Monthly Archives: August 2021

How can you support heritage this Summer and Autumn in the south west? Some events to add to your calendar

It has been three months since the reopening of heritage sites across the UK. At the University of Exeter, the galleries at the Bill Douglas Cinema Museum (BDCM are now open every day from 10am to 5pm and the Northcott Theatre is hosting a variety of theatre productions and stand-up comedy nights, throughout the remainder of the summer and into the Autumn.

In the city centre, The Royal Albert Memorial Museum (RAMM) is hosting a mix of online and physical events. In August and September, the museum is running two one-day-only virtual events: ‘Taxidermy explained: Preserving and recreating RAMM’s beaver’ (25th August), and ‘The art of hand-modelled plaster with Geoffrey Preston’ (22nd September). Leading into October and November, the monthly one-day-events include ‘Feathers, Fashion and Feminism with Tessa Boase’ (21st October) and ‘Farthing Breakfasts and Penny Dinners with Julia Neville’ (17th November). On the physical front, the RAMM is hosting a guided mindfulness event every Sunday from the 10th of October to the 28th of November. The six free sessions invite you to explore artefacts in the museum collection using mindfulness. For a wider programme of RAMM’s Autumn events, see their website.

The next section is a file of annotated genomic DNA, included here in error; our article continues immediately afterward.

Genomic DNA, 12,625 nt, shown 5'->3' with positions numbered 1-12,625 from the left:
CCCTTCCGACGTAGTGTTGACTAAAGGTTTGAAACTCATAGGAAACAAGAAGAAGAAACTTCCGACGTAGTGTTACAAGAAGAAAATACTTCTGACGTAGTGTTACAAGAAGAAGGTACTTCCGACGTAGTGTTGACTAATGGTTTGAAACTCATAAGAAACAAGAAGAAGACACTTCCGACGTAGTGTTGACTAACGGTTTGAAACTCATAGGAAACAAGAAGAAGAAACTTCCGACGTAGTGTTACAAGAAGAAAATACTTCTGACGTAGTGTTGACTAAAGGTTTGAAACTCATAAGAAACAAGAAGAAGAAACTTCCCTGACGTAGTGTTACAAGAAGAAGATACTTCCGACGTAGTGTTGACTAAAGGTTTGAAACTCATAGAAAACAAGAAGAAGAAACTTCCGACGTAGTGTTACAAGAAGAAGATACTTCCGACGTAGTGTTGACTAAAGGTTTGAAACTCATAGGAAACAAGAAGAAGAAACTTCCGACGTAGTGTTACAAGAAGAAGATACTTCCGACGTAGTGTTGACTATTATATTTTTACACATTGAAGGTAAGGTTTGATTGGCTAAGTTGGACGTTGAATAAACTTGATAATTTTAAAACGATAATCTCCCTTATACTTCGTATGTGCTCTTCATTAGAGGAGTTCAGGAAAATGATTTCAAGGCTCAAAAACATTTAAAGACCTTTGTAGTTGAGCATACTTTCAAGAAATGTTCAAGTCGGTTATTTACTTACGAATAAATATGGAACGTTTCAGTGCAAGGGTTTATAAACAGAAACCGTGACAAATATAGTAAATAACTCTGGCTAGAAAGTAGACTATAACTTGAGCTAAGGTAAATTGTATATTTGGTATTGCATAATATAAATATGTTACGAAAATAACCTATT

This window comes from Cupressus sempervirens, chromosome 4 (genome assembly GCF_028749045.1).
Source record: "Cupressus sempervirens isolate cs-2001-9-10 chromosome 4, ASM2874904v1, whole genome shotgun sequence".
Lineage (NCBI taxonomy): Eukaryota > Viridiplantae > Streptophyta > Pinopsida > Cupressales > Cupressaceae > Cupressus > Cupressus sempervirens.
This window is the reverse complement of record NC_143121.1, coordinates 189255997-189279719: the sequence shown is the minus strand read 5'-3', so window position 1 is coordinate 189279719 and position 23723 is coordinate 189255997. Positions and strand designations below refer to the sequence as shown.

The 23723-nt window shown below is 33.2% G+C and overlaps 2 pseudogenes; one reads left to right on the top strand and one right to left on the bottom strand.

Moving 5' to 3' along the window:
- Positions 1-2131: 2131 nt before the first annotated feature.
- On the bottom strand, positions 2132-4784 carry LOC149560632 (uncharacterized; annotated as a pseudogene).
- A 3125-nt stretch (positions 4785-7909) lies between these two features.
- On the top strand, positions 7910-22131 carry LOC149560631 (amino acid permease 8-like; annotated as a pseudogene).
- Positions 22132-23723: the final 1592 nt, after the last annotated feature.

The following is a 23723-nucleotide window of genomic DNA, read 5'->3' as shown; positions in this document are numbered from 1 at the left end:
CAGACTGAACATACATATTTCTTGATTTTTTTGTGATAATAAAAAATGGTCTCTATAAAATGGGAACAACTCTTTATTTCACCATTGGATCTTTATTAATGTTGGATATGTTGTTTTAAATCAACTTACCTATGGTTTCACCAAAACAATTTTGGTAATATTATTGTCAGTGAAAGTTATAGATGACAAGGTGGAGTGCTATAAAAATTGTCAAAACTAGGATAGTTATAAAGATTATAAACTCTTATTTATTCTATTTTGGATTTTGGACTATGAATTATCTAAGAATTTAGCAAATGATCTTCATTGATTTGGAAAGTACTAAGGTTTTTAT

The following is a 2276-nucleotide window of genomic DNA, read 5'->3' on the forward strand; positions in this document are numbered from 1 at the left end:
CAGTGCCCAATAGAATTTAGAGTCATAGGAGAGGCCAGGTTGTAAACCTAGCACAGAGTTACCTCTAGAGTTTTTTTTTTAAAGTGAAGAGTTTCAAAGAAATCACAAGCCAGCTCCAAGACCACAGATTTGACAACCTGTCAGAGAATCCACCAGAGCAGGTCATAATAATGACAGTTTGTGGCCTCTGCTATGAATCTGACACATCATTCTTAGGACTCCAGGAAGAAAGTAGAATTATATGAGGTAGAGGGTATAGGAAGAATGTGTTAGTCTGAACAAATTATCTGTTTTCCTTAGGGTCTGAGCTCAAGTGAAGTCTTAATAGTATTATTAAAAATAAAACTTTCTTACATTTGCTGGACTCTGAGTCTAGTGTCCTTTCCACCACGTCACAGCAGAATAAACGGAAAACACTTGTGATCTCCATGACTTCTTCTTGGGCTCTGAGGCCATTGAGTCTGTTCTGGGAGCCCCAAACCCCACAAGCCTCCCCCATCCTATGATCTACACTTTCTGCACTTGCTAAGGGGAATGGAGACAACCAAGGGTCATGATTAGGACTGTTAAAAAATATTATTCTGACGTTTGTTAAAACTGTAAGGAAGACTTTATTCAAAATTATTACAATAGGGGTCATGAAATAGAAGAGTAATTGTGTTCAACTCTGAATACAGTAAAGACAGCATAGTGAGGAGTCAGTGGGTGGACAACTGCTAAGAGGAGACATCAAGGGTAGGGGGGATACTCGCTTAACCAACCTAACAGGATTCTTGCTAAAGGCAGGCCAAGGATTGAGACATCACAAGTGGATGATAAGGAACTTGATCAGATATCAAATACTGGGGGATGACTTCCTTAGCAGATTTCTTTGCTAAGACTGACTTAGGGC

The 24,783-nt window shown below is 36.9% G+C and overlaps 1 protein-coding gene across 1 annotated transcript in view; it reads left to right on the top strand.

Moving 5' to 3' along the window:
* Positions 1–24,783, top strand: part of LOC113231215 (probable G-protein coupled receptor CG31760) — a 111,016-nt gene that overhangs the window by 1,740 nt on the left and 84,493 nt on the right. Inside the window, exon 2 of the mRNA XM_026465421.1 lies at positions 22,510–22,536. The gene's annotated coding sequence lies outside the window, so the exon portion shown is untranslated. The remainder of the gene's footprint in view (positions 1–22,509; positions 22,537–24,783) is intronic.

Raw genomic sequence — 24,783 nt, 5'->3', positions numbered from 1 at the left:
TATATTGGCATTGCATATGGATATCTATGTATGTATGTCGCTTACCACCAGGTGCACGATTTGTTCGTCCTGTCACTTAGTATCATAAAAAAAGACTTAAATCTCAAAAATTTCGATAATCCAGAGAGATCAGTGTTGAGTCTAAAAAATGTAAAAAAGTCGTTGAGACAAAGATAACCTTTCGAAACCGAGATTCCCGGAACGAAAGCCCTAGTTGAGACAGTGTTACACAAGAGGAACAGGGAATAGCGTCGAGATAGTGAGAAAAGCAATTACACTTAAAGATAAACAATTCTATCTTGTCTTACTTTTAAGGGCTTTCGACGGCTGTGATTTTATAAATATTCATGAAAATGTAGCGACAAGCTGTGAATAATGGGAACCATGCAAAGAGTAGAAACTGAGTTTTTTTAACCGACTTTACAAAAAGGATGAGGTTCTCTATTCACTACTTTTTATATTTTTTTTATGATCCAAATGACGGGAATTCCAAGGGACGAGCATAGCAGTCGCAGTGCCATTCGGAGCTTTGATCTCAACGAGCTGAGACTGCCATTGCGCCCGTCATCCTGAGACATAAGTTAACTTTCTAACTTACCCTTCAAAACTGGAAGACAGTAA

Venturing into the winter, Exeter Cathedral are hosting their annual Christmas Market from the 18thof November until the 18th of December. Follow the Cathedral’s social media pages (@ExeterCathedral) for updated information as the event approaches.

Moving to Somerset, Wells Cathedral are hosting the Festival of the Moon from the 12th of October until the 3rd of November. The ‘Museum of the Moon’ is a touring artwork by Luke Jerram, which fuses lunar imagery, moonlight and surround sound composition created by BAFTA and Ivor Novello award winning composer, Dan Jones. The event will be led by Helen Sharman, the first British astronaut. Tickets cost between £25 and £40 and can be purchased via Eventbrite.